Bishop Peggy Johnson will speak at a prayer vigil outside the Berks County Residential Center (1040 Berks Road, Leesport PA) on Sunday, March 12, at 3:30 PM, and some members of the Eastern PA Conference are expected to join her there. Prayer vigils, led by interfaith religious leaders, occur there monthly to protest the federal government’s family detention policy and the yearlong detention of more than immigrant 40 mothers and children, mostly from Central America, who are awaiting hearings on their requests for asylum.
Activists have held numerous vigils outside the center, drawing dozens, even up to a hundred participants at times, to stand in solidarity with the women and children while exposing their captivity to the outside public and media. The detained residents came to the U.S. to escape violence in their home countries, but many suffer from emotional stress and despair from their isolation and inadequate living conditions in detention. Some express appreciation for the vigils and often join in the encouraging prayers and lively gospel songs from inside the center’s fence.
Various religious and affiliated organizations sponsor the events, including Interfaith Witness, Shut Down Berks! and Make the Road. United Methodists are often among them, especially members of United Methodist Women and Reading area churches. One frequent attendee is Jose Albarran, a Latino Path 1-trained Church Planter working with St. Matthew’s UMC in Reading to cultivate a new Latino faith community.
“This is a very sad thing for women and children to be detained here for many, many months,” she said. “It is hard on the mothers and the children. We know and are sorry that our laws have not been followed as they are written. But God is on the side of those who suffer. We will pray for justice and mercy, and not only pray, but also talk to those in our government who are making these laws.”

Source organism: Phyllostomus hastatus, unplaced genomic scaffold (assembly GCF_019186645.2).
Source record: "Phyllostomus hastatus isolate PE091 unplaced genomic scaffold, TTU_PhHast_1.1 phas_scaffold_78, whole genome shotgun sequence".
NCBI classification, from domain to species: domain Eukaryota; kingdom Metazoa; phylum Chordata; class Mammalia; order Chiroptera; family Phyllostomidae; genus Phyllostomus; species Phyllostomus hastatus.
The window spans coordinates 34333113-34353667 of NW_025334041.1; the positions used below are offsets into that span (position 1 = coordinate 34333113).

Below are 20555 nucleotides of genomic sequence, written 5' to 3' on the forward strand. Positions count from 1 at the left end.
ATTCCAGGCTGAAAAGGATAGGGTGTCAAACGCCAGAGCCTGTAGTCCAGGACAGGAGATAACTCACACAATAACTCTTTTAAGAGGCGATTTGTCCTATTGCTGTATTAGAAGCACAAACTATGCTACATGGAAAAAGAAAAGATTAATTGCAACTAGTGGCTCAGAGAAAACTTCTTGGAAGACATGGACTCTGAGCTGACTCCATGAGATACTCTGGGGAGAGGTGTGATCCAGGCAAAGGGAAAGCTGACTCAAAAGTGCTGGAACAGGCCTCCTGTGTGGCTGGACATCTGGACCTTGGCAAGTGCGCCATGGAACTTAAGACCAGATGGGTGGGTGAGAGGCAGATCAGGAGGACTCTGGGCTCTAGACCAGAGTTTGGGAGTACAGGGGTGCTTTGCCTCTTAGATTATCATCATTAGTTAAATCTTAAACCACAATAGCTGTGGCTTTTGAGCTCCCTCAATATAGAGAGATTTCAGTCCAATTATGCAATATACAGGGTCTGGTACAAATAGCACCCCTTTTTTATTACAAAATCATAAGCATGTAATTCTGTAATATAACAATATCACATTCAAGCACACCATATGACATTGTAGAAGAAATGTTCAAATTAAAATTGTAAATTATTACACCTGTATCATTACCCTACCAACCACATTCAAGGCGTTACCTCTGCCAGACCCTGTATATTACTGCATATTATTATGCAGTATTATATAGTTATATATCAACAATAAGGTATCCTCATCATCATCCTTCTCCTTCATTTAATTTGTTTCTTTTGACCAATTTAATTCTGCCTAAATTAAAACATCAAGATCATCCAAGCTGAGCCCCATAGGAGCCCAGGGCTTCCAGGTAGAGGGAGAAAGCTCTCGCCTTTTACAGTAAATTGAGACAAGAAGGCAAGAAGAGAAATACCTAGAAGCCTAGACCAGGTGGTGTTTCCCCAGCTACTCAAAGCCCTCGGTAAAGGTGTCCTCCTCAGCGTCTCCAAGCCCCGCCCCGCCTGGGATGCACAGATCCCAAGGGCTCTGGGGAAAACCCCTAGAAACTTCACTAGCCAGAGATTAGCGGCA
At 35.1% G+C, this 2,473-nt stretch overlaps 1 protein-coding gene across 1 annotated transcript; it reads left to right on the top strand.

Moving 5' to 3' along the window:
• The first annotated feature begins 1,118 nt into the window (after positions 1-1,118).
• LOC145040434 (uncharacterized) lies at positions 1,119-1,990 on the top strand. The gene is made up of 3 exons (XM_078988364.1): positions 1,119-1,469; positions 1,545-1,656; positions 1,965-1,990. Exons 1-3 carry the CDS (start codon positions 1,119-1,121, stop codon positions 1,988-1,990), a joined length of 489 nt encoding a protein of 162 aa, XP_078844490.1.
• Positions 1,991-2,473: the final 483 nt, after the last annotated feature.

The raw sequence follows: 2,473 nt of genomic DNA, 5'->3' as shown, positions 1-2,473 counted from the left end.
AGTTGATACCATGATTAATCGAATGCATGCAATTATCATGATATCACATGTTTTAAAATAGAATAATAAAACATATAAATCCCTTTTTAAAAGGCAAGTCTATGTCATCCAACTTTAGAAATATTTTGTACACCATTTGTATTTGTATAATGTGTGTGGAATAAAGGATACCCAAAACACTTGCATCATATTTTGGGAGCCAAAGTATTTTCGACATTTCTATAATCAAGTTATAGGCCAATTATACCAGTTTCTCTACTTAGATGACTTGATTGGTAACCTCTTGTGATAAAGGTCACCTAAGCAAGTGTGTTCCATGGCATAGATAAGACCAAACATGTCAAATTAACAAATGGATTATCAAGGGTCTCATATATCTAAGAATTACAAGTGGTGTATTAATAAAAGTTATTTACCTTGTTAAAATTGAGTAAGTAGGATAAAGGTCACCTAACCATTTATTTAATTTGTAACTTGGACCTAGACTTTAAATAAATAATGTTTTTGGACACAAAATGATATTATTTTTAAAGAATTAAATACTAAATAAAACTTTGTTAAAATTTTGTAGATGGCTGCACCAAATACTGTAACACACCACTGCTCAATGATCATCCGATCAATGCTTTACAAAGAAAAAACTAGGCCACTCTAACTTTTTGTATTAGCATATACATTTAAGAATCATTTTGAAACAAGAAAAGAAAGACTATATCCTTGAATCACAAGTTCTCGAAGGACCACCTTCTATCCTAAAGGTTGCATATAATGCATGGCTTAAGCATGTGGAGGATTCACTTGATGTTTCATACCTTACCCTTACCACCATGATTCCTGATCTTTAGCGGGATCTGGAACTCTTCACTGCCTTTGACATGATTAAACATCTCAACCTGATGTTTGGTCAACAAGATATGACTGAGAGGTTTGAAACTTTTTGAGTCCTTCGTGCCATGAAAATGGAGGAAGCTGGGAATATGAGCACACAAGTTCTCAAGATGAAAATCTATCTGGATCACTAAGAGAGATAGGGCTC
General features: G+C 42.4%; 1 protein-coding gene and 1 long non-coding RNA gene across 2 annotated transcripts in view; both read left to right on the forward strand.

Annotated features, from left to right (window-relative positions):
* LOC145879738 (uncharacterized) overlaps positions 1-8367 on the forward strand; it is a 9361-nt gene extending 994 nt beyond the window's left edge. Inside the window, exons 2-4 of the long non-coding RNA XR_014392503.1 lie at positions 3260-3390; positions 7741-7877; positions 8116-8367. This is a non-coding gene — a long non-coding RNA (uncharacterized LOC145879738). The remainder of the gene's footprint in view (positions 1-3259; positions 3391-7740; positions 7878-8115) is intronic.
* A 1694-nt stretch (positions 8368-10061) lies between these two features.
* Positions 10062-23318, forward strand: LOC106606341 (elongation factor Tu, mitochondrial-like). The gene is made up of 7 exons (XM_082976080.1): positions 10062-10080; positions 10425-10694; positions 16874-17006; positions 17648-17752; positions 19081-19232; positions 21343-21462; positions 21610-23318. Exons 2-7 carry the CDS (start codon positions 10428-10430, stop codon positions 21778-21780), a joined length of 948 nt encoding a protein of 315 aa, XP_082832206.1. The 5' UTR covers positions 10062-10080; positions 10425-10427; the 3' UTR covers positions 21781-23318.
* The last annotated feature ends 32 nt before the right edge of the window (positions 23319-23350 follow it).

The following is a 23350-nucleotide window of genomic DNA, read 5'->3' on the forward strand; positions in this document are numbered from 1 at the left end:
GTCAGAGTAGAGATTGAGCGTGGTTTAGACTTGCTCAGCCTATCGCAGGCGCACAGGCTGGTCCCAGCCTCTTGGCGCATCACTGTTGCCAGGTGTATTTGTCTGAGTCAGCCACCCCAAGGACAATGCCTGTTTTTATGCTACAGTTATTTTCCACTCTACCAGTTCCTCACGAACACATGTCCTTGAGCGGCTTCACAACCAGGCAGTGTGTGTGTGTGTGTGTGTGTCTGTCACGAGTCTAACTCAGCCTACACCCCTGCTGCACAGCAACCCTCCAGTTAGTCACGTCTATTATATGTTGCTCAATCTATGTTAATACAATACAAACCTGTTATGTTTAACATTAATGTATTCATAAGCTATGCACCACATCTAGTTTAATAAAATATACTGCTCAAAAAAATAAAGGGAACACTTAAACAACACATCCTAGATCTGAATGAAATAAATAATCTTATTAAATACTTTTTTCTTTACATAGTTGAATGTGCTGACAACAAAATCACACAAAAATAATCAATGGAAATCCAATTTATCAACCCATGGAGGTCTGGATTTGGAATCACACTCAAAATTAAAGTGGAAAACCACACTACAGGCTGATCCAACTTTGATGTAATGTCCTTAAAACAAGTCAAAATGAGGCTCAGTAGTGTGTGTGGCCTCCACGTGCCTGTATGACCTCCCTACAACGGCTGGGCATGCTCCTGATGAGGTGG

“Thank you for supporting us!” shouted one asylum-seeking mother from behind fencing during a recent vigil. “Thank you for letting us know we are not alone.”
Berks County has an agreement with U.S. Immigration and Customs Enforcement (ICE) to staff and operate the center where immigrant families are detained, as they go through their asylum proceedings. ICE reimburses the county and also pays more than $1 million a year for using the building. It is one of three family detention centers in the U.S. The other two are in Texas.
Numerous human right abuses have taken place, including cases of medical neglect and the rape of a 19-year-old woman by a now-imprisoned guard. About 20 of the women center went on a hunger strike last fall, demanding their release from detention as they continued their asylum hearings.
“The Pennsylvania Council of Churches grieves the mistreatment and unreasonably lengthy detention of refugee mothers and children who have been forced to live in the Berks County Residential Center,” reads a statement by the PCC, which will coordinate the March 12 vigil. “Their detention further perpetuates the xenophobia that has become increasingly common in our state and nation. We mourn that the lack of ‘legal documentation’ makes us fearful of ‘the stranger,’ when instead we are called to follow the Biblical precedent of extending hospitality to them.”
(See our 2016 story, “Long-detained immigrant families in PA arouse concern, protests”)